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Multiplication of integers

  1. Feb 27, 2005 #1
    Hi everybody,
    We define multiplication as an operation with these properties :
    a(b+c)=ab+ac and (a+b)c=ac+bc ,a*0=0 and a*1=a with a,b,c natural numbers and of course the two properties Zurtex mentioned ab=ba and a(bc)=(ab)c-I "forgot" to mention them because I didn't use them in what is included in this post . Also the naturals are produced from the function S(n)=n+1, meaning that for every n=natural, S(n)=natural. So starting from 0 and 1, we can "create" any natural.

    Question: the definition of multiplication as repeatitive addition,
    m*n=m+m+...+m (n m's are added) (n natural) is a result of the above definitions? I mean, the fact that every natural is equal to the sum of its previous natural and 1 shows that every natural n is an addition of n 1's. So
    n=1+1+...1 (n 1's are added). Using this result and the generalisation of the distributive property we get that m*n=m*(1+1+...+1)=m+m+...+m (n times) (with m ending up as any quantity)

    Are these correct? If so, do they have any actual meaning?

    Last edited: Feb 27, 2005
  2. jcsd
  3. Feb 27, 2005 #2


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    For multiplication of integers you have the commutative law:

    a*b = b*a

    The associative law:

    (a*b)*c = a*(b*c)

    And the multiplicative identity:


    When you include addition you get the distributive law:

    a*(b + c) = a*b + a*c

    As well as the various law of addition:

    a + b = b + a

    a + 0 = 0

    a + (-a) = 0 (where -a is the additive inverse and it has yet to be proved that -1*a = -a)

    From these laws (and a few more) you can construct all the laws of the integers entirely.
  4. Feb 27, 2005 #3
    My question still remains because I have seen multiplication defined both ways: with the properties and with the term "repeatitive(?i am not sure if it's called this way) addition". Is the latter just a result of these properties? Is what I have written the correct way to reach this result?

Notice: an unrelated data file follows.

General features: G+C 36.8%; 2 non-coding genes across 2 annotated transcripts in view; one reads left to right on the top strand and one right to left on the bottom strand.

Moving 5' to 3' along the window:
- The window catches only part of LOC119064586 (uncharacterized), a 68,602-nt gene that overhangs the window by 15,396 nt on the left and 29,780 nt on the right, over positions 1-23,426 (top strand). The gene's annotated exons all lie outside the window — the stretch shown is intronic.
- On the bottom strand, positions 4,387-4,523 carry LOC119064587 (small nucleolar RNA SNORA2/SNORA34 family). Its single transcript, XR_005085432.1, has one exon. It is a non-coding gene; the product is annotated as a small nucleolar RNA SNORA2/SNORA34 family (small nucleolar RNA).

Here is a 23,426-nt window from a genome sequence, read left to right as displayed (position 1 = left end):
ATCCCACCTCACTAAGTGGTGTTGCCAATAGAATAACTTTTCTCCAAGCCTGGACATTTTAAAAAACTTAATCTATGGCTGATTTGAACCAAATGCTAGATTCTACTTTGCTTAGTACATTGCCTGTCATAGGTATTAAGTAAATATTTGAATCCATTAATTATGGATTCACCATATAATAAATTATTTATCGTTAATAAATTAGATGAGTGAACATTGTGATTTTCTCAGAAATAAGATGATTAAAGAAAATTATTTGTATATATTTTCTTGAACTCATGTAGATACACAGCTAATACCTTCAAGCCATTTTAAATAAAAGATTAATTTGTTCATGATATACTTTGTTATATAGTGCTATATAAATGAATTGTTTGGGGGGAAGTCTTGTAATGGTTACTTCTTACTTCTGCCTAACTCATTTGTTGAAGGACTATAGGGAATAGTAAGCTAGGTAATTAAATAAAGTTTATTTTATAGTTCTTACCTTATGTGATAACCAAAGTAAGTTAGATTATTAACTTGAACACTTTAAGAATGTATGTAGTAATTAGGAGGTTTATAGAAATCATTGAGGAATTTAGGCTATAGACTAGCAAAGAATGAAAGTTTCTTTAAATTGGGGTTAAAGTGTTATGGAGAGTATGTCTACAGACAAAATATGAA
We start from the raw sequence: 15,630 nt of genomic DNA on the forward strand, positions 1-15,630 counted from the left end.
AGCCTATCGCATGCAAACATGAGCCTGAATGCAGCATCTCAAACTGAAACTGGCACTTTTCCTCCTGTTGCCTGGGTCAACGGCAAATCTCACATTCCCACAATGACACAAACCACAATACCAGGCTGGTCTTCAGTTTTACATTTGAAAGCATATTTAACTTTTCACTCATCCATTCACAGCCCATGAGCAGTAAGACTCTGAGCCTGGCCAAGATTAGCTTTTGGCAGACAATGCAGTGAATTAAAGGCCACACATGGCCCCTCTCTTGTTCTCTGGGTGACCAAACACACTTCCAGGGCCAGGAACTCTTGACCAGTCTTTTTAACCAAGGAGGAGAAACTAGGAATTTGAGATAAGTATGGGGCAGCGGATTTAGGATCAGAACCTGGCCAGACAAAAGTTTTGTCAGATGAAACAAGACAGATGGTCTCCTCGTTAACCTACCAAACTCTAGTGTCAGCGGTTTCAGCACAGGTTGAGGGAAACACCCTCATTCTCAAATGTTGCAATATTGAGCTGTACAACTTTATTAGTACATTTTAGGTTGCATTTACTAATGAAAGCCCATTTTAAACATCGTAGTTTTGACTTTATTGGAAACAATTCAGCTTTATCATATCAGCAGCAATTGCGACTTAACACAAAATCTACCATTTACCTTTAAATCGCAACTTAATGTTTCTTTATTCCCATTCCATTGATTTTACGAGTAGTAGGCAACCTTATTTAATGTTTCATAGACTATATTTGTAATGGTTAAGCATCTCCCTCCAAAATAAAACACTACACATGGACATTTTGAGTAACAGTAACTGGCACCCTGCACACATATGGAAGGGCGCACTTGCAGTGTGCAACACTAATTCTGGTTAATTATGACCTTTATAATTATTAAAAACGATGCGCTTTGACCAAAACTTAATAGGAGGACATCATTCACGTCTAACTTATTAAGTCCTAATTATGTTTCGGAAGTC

Thanks again
  5. Feb 27, 2005 #4


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    What you mean by "repetative addition" is this recursive definition of multiplication on the natural numbers:

    0*y = 0
    (x+1)*y = x*y + y

    It's a useful exercise to prove that this definition (and that of addition) satisfy the axioms that Zurtex posted. (except for the last, which is not true for the natural numbers)
  6. Feb 27, 2005 #5
    I assume your questions are

    1) Does this follow from the standard axioms of arithmetic?
    Yes. (At least you can prove m*2=m+m, m*3=m+m+m and so on)

    2) Wouldn't this be just as good a way to define multiplication in the axioms?
    The problem here is with the ..., which isn't really defined. So you end up having to say what you mean by m+m+...m (n times), which just gets you back where you started.
  7. Feb 27, 2005 #6


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    I've never included 0 in the set of Natural Numbers but as I clearly specify in my post I am talking about integers. I wasn't sure what rules to put up but as I was writing it the title thread "Multiplication of integers" was the only thing that really caught my attention.
  8. Feb 27, 2005 #7

    are you sure about that? :tongue:

    hehe... :devil:
  9. Feb 27, 2005 #8


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    Lame .... :shy:
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